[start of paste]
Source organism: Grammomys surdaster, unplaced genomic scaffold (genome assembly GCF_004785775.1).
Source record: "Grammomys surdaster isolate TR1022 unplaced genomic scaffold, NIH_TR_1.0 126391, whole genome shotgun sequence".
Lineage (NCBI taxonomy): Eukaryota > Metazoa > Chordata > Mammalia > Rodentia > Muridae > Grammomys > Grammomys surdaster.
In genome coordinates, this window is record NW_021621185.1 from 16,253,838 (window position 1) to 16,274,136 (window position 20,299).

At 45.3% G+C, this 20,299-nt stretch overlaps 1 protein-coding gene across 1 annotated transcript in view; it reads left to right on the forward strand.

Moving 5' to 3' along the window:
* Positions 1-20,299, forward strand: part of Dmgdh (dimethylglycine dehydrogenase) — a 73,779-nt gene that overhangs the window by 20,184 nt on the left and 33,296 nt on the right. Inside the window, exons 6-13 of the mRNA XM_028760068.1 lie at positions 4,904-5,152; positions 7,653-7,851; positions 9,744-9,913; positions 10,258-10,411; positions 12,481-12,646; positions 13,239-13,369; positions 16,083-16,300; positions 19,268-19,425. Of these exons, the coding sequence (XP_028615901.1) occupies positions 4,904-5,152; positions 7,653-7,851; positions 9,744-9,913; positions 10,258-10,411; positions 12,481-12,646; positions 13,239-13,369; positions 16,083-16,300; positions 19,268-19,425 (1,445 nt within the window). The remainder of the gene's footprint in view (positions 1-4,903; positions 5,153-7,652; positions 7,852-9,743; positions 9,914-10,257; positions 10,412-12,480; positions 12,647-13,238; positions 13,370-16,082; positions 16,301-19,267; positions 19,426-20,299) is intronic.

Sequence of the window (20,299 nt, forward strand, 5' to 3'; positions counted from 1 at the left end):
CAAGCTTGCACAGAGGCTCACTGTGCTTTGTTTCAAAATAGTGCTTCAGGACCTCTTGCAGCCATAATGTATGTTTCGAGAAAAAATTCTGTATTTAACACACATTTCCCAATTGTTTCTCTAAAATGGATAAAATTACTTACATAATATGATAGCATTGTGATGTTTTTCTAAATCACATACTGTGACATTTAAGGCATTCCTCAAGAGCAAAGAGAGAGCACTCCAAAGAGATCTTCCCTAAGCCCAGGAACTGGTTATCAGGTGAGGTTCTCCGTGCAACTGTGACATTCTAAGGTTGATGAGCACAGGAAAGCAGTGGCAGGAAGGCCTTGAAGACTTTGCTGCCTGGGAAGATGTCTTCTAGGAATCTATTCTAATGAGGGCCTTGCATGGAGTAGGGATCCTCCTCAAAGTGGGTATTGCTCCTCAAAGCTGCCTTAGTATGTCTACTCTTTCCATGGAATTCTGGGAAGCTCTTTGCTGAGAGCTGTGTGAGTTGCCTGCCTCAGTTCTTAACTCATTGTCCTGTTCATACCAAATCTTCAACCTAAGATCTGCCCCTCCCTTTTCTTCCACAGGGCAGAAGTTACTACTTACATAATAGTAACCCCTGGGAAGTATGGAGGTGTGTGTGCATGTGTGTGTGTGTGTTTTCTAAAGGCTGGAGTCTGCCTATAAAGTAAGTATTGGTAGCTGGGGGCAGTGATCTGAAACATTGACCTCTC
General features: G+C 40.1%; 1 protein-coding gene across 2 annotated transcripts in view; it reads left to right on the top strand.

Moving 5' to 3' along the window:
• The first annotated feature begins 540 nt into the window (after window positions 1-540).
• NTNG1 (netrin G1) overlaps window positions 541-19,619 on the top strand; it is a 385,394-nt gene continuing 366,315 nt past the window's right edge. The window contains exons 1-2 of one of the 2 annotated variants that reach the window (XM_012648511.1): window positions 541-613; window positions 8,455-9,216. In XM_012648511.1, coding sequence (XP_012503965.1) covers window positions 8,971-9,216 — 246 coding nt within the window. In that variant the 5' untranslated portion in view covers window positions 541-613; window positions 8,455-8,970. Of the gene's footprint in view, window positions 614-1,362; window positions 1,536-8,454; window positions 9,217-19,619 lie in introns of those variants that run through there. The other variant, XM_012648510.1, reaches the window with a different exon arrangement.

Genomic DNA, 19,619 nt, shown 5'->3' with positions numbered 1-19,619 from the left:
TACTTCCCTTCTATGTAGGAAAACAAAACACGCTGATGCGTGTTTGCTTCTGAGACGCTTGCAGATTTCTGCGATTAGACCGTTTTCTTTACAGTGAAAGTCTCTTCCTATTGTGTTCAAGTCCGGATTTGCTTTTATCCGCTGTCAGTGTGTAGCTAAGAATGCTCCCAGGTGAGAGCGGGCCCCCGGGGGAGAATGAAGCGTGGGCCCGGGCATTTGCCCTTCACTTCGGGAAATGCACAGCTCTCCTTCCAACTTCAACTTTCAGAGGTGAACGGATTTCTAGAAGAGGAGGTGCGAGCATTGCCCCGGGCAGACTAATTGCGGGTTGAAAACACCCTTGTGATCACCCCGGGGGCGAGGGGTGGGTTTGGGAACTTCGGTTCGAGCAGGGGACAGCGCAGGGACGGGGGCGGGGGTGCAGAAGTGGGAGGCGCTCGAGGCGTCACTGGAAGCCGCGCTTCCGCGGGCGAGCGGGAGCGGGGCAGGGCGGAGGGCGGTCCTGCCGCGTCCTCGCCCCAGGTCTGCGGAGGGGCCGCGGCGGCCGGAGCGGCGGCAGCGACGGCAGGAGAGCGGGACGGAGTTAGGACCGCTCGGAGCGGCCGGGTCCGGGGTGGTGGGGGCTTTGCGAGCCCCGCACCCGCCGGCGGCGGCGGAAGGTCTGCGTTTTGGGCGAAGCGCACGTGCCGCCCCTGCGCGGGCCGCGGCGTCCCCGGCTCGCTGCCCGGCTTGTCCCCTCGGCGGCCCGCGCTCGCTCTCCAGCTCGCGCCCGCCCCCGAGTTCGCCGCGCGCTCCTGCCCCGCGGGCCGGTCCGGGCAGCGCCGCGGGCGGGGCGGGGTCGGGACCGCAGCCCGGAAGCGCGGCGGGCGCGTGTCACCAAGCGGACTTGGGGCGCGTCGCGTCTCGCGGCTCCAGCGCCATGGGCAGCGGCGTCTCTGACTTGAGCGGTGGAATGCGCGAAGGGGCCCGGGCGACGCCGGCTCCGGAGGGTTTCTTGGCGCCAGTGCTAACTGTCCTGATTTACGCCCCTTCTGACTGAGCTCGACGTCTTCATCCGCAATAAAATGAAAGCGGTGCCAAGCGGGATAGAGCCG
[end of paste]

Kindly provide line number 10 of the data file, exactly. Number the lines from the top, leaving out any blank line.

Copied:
General features: G+C 40.1%; 1 protein-coding gene across 2 annotated transcripts in view; it reads left to right on the top strand.